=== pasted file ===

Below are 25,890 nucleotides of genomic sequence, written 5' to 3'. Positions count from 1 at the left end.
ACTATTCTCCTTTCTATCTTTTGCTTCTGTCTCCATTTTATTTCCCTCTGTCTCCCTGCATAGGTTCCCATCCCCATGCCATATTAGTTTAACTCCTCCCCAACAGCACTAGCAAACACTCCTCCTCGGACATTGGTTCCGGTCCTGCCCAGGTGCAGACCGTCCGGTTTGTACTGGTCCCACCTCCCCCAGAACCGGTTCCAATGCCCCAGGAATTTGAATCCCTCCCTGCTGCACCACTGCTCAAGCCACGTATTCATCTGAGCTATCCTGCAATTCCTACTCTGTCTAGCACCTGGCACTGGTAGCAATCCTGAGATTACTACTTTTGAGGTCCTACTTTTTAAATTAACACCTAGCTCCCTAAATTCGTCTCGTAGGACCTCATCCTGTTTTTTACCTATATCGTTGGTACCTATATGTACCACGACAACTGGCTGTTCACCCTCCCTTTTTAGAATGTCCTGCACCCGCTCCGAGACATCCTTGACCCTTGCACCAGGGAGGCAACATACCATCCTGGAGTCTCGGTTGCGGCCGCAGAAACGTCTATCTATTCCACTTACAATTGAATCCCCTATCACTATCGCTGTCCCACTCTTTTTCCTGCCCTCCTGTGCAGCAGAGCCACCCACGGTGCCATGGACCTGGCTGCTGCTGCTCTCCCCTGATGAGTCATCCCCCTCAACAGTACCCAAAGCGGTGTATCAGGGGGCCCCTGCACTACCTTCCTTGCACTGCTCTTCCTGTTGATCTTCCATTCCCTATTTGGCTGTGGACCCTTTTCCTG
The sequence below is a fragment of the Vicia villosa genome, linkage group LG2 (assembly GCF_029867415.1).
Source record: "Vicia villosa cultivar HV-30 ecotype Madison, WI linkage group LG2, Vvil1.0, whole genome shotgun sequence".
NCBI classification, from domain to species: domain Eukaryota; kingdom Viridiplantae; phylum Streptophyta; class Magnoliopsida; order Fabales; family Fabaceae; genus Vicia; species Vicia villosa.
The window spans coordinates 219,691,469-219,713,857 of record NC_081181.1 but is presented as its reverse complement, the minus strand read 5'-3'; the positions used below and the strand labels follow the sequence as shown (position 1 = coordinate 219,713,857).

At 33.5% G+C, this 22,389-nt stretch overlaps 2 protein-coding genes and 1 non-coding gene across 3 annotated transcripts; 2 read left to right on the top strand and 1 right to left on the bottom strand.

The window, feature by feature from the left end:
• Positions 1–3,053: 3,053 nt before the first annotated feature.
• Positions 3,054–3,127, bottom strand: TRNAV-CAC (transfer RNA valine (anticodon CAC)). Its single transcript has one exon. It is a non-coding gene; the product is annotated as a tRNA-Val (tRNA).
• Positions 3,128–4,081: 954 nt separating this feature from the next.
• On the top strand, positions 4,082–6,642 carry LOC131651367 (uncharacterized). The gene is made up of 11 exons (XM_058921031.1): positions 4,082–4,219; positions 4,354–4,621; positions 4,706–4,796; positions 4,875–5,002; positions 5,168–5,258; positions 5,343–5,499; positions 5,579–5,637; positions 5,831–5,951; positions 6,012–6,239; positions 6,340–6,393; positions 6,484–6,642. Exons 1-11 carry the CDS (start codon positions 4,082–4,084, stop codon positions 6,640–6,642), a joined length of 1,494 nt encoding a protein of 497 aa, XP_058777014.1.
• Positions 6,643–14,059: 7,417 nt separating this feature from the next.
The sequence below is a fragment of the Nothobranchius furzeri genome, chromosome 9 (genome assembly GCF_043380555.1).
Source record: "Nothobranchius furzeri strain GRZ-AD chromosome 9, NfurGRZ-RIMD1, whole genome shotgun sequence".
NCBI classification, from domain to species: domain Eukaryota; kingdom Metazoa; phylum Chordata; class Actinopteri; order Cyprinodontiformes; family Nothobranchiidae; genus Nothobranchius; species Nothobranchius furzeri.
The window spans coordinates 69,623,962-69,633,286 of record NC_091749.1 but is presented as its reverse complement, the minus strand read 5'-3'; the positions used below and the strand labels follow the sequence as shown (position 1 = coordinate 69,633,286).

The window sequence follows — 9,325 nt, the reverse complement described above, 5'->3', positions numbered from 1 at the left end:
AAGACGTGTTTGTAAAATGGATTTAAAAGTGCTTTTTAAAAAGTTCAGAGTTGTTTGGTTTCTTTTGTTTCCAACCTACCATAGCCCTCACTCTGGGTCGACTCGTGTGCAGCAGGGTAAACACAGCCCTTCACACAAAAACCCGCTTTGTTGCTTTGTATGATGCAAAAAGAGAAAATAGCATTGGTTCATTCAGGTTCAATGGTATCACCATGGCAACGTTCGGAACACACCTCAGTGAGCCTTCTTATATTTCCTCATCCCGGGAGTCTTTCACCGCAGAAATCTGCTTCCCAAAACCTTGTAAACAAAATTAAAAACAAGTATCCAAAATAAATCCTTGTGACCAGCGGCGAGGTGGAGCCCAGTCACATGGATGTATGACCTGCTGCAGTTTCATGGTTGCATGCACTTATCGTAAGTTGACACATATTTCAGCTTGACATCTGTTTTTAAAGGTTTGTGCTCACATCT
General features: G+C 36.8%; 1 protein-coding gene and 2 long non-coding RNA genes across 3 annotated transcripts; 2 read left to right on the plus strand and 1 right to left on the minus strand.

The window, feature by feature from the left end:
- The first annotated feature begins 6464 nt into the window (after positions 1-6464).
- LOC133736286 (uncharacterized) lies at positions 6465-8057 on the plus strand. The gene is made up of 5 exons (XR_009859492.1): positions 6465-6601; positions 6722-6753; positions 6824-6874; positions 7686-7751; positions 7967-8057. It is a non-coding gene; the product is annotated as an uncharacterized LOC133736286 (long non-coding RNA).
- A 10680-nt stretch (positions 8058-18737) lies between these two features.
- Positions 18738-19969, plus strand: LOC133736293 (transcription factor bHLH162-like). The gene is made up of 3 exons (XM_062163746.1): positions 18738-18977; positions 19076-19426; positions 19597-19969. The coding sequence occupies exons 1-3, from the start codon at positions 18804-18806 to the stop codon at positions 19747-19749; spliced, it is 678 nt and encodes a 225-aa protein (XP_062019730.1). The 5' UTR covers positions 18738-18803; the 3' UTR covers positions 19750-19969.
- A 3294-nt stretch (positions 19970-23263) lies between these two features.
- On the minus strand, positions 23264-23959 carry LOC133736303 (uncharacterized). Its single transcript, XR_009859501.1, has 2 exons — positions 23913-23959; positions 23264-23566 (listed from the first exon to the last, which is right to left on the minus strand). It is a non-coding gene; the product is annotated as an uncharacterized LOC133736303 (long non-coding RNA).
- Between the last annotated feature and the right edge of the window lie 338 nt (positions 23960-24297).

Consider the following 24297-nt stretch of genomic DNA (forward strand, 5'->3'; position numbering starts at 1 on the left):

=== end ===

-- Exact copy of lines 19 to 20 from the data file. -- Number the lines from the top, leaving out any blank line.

AAGACGTGTTTGTAAAATGGATTTAAAAGTGCTTTTTAAAAAGTTCAGAGTTGTTTGGTTTCTTTTGTTTCCAACCTACCATAGCCCTCACTCTGGGTCGACTCGTGTGCAGCAGGGTAAACACAGCCCTTCACACAAAAACCCGCTTTGTTGCTTTGTATGATGCAAAAAGAGAAAATAGCATTGGTTCATTCAGGTTCAATGGTATCACCATGGCAACGTTCGGAACACACCTCAGTGAGCCTTCTTATATTTCCTCATCCCGGGAGTCTTTCACCGCAGAAATCTGCTTCCCAAAACCTTGTAAACAAAATTAAAAACAAGTATCCAAAATAAATCCTTGTGACCAGCGGCGAGGTGGAGCCCAGTCACATGGATGTATGACCTGCTGCAGTTTCATGGTTGCATGCACTTATCGTAAGTTGACACATATTTCAGCTTGACATCTGTTTTTAAAGGTTTGTGCTCACATCT
General features: G+C 36.8%; 1 protein-coding gene and 2 long non-coding RNA genes across 3 annotated transcripts; 2 read left to right on the plus strand and 1 right to left on the minus strand.